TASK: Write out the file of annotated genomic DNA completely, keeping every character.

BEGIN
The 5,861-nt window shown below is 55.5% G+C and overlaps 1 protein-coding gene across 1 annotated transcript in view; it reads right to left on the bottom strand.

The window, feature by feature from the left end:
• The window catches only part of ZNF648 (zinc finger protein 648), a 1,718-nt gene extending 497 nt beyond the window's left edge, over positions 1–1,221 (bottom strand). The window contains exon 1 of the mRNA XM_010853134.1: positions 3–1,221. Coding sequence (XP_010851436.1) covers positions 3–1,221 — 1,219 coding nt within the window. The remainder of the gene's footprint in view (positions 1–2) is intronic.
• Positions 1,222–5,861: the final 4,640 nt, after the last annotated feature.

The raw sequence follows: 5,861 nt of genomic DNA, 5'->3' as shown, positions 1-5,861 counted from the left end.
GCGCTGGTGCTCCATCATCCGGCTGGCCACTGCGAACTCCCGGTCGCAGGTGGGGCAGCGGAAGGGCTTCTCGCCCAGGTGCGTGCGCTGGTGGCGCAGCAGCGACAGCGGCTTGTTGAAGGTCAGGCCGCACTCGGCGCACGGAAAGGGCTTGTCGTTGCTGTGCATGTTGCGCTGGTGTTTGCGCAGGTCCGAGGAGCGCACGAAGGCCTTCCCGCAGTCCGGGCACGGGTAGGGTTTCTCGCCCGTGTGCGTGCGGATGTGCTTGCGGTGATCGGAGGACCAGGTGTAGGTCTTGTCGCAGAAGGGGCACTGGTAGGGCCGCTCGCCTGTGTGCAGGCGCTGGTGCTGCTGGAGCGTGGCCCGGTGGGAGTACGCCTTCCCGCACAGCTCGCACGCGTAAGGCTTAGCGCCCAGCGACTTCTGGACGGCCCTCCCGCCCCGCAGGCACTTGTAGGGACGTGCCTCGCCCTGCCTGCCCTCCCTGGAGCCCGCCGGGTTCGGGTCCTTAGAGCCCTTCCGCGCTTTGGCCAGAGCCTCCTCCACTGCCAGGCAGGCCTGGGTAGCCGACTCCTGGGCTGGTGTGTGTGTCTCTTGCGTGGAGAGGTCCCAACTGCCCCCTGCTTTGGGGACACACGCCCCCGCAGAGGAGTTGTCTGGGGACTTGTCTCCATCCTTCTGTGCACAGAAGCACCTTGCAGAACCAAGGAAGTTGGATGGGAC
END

The 5,861-nt window shown below is 55.5% G+C and overlaps 1 protein-coding gene across 1 annotated transcript in view; it reads right to left on the bottom strand.

The window, feature by feature from the left end:
• The window catches only part of ZNF648 (zinc finger protein 648), a 1,718-nt gene extending 497 nt beyond the window's left edge, over positions 1–1,221 (bottom strand). The window contains exon 1 of the mRNA XM_010853134.1: positions 3–1,221. Coding sequence (XP_010851436.1) covers positions 3–1,221 — 1,219 coding nt within the window. The remainder of the gene's footprint in view (positions 1–2) is intronic.
• Positions 1,222–5,861: the final 4,640 nt, after the last annotated feature.

The raw sequence follows: 5,861 nt of genomic DNA, 5'->3' as shown, positions 1-5,861 counted from the left end.
GCGCTGGTGCTCCATCATCCGGCTGGCCACTGCGAACTCCCGGTCGCAGGTGGGGCAGCGGAAGGGCTTCTCGCCCAGGTGCGTGCGCTGGTGGCGCAGCAGCGACAGCGGCTTGTTGAAGGTCAGGCCGCACTCGGCGCACGGAAAGGGCTTGTCGTTGCTGTGCATGTTGCGCTGGTGTTTGCGCAGGTCCGAGGAGCGCACGAAGGCCTTCCCGCAGTCCGGGCACGGGTAGGGTTTCTCGCCCGTGTGCGTGCGGATGTGCTTGCGGTGATCGGAGGACCAGGTGTAGGTCTTGTCGCAGAAGGGGCACTGGTAGGGCCGCTCGCCTGTGTGCAGGCGCTGGTGCTGCTGGAGCGTGGCCCGGTGGGAGTACGCCTTCCCGCACAGCTCGCACGCGTAAGGCTTAGCGCCCAGCGACTTCTGGACGGCCCTCCCGCCCCGCAGGCACTTGTAGGGACGTGCCTCGCCCTGCCTGCCCTCCCTGGAGCCCGCCGGGTTCGGGTCCTTAGAGCCCTTCCGCGCTTTGGCCAGAGCCTCCTCCACTGCCAGGCAGGCCTGGGTAGCCGACTCCTGGGCTGGTGTGTGTGTCTCTTGCGTGGAGAGGTCCCAACTGCCCCCTGCTTTGGGGACACACGCCCCCGCAGAGGAGTTGTCTGGGGACTTGTCTCCATCCTTCTGTGCACAGAAGCACCTTGCAGAACCAAGGAAGTTGGATGGGAC